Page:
Comments

  1. Hey Guys. Great show.

    I differ with your opinion, though, about the implications of Garth Turner’s expulsion.

    I would suggest that it was the influence and authority that he gained through his strategic use of social media that put him in the position to say what he said. Obviously he could have said it in print just as easily, that goes without saying.

    What is _different_ is that he has new vehicles to speak directly to his constituents in an unfiltered way, and reach a large audience without needing to rely on the party brand.

    I would suggest that Mr. Turner used his blog strategically, with a complete understanding of its implications. He knew that even if he was kicked out he still had a way to reach a large audience, and is leveraging this new power.

  2. Terry Author

    Hey Ian, very good point you raise. I can’t disagree with you. I’m seldom as clear as I’d like to be when I hit the “Record” button for IPR but my view was simply that Garth’s blog was merely the vehicle for his views, not the reason for his caucus expulsion. Your point however is well-taken. His blog is a particularly powerful and strategic vehicle for his message and his ability to reach his constituents and broader readers directly, and with complete control, clearly contributed to his fate. Thanks for the thoughtful comment and for listening.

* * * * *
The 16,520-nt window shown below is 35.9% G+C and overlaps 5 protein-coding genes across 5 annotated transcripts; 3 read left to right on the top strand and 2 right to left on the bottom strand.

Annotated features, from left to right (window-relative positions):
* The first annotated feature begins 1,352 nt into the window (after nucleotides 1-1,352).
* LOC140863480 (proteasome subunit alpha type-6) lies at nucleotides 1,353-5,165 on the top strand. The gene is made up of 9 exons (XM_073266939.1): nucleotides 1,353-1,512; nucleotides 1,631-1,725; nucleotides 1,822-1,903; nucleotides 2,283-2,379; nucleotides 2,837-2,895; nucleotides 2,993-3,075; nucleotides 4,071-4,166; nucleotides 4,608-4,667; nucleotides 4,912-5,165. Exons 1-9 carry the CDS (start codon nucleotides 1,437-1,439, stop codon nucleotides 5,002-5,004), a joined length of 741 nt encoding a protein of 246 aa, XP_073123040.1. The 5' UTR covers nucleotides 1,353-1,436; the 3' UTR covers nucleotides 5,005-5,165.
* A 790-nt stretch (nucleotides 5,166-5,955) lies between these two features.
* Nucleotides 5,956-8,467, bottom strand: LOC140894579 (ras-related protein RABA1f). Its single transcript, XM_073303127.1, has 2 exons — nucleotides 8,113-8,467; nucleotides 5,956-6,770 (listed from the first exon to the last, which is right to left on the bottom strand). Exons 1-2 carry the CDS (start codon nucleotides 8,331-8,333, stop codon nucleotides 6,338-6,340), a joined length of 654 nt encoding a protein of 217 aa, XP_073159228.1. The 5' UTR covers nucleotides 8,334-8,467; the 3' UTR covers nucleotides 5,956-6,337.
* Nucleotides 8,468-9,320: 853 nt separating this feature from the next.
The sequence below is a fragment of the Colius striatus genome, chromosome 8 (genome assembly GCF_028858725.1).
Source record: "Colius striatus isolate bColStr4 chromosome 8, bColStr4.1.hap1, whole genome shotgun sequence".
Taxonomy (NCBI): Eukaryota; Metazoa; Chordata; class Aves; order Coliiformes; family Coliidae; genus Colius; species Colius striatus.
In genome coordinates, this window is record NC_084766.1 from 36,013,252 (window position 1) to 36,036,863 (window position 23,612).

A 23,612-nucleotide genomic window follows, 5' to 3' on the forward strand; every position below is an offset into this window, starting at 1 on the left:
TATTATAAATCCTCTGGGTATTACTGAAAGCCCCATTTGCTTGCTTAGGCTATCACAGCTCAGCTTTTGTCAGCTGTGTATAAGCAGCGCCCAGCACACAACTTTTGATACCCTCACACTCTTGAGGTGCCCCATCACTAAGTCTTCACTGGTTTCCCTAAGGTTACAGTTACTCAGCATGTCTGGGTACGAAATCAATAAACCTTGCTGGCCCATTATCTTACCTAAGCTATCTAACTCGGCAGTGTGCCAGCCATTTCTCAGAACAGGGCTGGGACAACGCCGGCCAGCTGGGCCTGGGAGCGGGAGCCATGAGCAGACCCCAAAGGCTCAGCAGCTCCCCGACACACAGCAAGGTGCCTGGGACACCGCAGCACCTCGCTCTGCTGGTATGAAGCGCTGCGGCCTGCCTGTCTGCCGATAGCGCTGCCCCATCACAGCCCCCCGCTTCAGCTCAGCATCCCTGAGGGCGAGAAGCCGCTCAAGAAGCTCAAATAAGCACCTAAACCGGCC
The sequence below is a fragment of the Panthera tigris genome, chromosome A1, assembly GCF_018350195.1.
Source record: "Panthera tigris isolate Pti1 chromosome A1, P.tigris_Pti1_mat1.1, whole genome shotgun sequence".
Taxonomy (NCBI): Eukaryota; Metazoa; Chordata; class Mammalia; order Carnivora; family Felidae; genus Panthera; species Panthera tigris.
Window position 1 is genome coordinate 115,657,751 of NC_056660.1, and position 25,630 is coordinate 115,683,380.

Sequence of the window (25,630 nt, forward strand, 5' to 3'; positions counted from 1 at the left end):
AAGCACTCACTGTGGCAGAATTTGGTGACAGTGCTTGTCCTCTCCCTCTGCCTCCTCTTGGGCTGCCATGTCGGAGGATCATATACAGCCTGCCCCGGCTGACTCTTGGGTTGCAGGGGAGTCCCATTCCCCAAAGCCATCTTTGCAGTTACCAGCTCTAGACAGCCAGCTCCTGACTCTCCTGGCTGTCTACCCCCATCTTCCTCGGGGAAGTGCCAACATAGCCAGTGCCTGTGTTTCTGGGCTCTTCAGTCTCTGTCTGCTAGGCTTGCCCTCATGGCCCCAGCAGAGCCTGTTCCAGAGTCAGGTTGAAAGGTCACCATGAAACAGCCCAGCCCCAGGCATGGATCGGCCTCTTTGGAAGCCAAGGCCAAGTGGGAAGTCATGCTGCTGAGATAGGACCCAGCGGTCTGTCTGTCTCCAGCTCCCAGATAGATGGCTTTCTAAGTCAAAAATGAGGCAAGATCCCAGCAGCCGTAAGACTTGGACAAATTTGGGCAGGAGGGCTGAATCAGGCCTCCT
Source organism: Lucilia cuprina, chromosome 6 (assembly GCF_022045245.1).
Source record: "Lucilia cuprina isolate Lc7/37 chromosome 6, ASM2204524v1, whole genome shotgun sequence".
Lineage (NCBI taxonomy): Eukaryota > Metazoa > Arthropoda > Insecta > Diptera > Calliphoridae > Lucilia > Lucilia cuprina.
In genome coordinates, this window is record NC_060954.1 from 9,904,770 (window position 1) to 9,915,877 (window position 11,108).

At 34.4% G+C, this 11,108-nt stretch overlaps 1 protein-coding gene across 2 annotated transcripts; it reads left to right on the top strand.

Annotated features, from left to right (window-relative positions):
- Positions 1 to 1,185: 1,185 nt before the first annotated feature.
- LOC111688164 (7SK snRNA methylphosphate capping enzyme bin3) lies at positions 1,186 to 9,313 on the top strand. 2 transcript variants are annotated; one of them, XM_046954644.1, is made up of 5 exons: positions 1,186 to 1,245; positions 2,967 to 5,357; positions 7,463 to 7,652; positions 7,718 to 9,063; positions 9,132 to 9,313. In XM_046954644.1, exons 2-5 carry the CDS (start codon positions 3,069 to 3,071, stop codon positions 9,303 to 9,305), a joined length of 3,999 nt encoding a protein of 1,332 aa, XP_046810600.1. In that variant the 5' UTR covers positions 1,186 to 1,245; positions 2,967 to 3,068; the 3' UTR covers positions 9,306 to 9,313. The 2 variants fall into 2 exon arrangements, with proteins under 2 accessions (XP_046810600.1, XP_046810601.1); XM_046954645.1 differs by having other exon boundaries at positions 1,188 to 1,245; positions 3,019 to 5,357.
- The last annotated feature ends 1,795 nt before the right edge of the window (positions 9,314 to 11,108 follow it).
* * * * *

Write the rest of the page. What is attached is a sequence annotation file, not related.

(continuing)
3. This is kind of an interesting time to bring it up, since you all are so busy.

    But have you ever considered adding more music to the show? FIR does it, of course, and I think the way they handle it is distracting, not to mention their choice of music is at some times awful.

    But I was likening your “Inside PRoper English” and I was thinking music may pep it up a bit. Add a little funny. I liken it to the Oddball segment of the Countdown with Keith Olbermann on MSNBC (I don’t know if you watch it; it’s an American news show.)

    Just a thought. The show is great; don’t get me wrong. I like it and will keep listening. It was just something that struck me as way to improve.

  4. Greetings Terry & David,

    Great discussion on IPR #30 about Garth Turner’s dismissal from the Conservative caucus. I’m not so sure, though, that his methods of communication, namely his blog, had nothing to do with his firing. Blogs can give a lot of power to the individual, and take away a significant amount of control from institutions, such as political parties. Stephen Harper, Canada’s prime minister, has shown clearly that he wants to maintain strict control over all of his party’s communications. To my mind, it’s not much of a stretch seeing Harper react more harshly to Turner saying things in his blog than he would have reacted to him saying the same things in a letter to the editor. I think that social media may make some, like Harper, who’d prefer to circle the wagons, nervous. Although not the cause, perhaps this was a contributing factor leading up to Turner’s removal.

    As ever, I’m grateful for the show and eagerly awaiting the next episode.

    Regard,
    Francis